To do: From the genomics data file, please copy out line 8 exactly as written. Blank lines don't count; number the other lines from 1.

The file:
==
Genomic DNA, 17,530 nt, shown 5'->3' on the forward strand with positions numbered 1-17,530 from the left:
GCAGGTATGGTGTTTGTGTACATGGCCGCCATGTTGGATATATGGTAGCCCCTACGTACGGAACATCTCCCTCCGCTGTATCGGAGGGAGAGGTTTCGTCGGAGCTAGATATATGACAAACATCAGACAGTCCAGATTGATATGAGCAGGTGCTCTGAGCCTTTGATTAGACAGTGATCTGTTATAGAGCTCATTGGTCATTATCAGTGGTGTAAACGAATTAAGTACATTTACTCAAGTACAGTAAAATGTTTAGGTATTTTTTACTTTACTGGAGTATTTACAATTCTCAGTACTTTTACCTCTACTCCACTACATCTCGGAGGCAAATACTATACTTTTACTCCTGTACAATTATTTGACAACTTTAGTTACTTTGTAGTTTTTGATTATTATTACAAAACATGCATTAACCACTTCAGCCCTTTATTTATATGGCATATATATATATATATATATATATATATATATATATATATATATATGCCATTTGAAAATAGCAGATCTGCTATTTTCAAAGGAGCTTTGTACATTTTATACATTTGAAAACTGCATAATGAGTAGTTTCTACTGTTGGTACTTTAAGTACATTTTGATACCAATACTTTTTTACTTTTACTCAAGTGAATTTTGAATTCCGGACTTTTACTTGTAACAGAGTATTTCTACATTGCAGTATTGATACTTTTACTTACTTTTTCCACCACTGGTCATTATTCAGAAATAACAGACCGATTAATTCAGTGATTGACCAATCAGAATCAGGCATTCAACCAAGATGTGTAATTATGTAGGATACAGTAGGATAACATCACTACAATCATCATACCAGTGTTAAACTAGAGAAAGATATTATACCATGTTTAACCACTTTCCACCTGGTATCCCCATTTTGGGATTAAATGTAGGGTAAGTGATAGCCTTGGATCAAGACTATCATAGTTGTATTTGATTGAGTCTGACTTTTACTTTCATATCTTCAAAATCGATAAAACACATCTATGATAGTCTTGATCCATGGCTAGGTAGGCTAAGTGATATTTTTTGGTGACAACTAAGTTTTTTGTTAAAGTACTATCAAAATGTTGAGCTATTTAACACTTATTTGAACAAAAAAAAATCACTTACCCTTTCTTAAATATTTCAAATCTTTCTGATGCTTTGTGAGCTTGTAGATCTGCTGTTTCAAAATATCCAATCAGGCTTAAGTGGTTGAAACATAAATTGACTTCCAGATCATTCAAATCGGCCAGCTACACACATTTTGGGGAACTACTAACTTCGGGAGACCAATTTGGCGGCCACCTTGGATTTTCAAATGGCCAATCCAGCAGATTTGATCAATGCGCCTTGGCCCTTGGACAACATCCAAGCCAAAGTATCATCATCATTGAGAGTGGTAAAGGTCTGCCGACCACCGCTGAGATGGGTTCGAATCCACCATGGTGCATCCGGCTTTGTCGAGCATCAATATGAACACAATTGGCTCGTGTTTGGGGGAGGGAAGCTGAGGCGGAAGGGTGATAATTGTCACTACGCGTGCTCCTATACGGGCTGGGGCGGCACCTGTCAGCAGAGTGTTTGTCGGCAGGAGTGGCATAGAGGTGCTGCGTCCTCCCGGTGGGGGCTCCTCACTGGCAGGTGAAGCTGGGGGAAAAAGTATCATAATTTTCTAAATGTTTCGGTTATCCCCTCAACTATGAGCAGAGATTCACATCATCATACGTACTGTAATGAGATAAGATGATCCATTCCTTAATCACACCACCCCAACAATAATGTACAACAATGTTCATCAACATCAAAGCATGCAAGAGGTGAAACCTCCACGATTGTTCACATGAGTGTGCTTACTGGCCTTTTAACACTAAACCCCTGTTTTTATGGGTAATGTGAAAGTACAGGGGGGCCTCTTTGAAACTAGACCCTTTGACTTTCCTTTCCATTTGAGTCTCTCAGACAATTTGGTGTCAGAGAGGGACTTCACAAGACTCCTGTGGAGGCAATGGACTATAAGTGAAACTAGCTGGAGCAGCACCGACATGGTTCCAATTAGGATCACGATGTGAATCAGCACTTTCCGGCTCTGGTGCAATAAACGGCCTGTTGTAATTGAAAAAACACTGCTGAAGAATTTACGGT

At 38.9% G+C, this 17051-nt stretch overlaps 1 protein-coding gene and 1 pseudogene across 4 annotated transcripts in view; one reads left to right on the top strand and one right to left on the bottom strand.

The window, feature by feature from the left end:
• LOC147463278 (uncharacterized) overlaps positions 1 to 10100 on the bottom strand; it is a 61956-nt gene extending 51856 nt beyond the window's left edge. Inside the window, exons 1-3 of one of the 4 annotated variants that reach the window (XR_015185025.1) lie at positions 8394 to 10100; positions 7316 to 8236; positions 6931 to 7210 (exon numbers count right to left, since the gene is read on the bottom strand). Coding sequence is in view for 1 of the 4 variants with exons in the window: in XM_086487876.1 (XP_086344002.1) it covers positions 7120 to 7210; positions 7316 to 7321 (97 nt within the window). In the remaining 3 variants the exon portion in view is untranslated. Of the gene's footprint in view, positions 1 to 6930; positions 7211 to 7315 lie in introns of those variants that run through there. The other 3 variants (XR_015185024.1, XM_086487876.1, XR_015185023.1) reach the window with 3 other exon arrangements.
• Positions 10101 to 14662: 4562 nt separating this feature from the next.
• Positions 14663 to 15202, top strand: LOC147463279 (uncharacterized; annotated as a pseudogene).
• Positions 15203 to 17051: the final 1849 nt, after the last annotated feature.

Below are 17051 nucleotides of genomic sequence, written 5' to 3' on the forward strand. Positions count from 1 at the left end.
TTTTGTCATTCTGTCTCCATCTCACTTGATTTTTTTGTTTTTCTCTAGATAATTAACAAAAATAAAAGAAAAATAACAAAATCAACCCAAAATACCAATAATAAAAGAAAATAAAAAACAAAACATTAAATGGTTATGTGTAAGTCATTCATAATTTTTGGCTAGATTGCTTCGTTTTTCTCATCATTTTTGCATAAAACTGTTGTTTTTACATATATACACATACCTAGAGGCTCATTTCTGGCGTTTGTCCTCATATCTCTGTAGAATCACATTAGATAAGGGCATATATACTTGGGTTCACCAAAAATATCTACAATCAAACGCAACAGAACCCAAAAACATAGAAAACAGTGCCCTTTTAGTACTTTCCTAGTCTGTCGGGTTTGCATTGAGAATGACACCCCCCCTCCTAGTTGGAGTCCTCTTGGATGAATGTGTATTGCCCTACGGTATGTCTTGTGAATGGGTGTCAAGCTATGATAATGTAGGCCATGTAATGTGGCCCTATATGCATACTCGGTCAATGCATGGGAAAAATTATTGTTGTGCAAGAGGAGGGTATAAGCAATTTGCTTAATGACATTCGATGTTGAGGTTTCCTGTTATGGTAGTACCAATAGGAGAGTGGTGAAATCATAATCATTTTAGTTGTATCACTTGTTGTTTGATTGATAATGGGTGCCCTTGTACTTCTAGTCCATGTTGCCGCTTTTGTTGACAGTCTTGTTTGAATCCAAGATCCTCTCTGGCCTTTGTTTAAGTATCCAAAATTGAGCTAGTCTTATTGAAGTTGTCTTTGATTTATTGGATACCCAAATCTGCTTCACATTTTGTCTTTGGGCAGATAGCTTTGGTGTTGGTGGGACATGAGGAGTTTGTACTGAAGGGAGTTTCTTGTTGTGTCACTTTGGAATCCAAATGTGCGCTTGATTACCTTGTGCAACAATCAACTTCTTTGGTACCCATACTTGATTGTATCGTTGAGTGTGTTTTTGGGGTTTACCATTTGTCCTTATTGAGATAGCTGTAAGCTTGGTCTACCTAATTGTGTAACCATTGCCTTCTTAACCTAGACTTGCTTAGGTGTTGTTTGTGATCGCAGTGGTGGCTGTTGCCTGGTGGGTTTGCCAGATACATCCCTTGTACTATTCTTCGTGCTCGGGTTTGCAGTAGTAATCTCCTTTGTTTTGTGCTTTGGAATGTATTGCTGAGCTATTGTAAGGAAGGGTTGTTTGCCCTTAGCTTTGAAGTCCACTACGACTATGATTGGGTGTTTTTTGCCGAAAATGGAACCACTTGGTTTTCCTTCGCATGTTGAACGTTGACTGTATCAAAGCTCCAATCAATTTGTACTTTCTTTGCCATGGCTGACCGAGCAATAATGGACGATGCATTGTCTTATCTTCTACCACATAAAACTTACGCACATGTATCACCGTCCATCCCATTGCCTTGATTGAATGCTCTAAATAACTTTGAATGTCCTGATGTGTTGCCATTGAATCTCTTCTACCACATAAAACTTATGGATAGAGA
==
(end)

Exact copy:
• Positions 15203 to 17051: the final 1849 nt, after the last annotated feature.